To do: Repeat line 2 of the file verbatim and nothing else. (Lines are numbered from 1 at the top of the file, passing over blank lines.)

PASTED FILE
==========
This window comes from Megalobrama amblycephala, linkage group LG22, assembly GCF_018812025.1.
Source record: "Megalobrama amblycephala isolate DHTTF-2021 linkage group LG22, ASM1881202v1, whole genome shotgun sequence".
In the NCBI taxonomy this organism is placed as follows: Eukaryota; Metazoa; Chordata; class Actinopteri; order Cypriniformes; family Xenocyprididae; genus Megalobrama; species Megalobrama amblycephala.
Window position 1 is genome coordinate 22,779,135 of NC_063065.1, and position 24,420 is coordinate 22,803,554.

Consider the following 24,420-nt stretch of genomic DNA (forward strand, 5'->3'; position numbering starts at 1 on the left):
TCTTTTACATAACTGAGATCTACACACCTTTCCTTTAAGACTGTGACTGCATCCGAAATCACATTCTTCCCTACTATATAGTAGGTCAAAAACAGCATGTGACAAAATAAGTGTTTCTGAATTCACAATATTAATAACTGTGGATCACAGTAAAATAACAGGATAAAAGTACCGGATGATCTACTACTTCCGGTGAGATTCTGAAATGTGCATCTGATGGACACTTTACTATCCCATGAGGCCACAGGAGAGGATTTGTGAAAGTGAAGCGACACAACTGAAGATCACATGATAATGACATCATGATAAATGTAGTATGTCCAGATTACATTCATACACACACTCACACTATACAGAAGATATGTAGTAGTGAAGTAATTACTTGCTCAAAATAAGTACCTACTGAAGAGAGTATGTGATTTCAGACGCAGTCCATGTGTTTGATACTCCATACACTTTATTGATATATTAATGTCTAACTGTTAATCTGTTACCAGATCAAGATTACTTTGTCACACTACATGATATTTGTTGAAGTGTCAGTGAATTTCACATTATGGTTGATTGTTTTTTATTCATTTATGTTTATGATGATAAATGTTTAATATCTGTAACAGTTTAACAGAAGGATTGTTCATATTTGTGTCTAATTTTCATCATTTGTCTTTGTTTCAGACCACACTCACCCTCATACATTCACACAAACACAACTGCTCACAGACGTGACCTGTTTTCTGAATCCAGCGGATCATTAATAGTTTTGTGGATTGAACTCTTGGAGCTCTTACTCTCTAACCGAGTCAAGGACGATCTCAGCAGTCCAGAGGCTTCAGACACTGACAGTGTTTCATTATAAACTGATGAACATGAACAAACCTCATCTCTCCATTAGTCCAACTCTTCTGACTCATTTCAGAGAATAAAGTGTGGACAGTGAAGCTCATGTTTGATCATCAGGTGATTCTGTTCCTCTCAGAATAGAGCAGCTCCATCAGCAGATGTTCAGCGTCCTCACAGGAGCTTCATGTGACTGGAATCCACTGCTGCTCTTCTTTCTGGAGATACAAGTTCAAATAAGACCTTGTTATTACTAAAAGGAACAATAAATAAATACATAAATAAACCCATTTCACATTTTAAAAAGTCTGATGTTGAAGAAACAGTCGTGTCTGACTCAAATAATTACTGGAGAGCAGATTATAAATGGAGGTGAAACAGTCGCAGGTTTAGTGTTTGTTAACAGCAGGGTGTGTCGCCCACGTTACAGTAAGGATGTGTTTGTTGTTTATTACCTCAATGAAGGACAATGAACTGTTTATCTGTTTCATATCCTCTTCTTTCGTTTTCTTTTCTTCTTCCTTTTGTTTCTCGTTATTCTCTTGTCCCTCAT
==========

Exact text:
Source record: "Megalobrama amblycephala isolate DHTTF-2021 linkage group LG22, ASM1881202v1, whole genome shotgun sequence".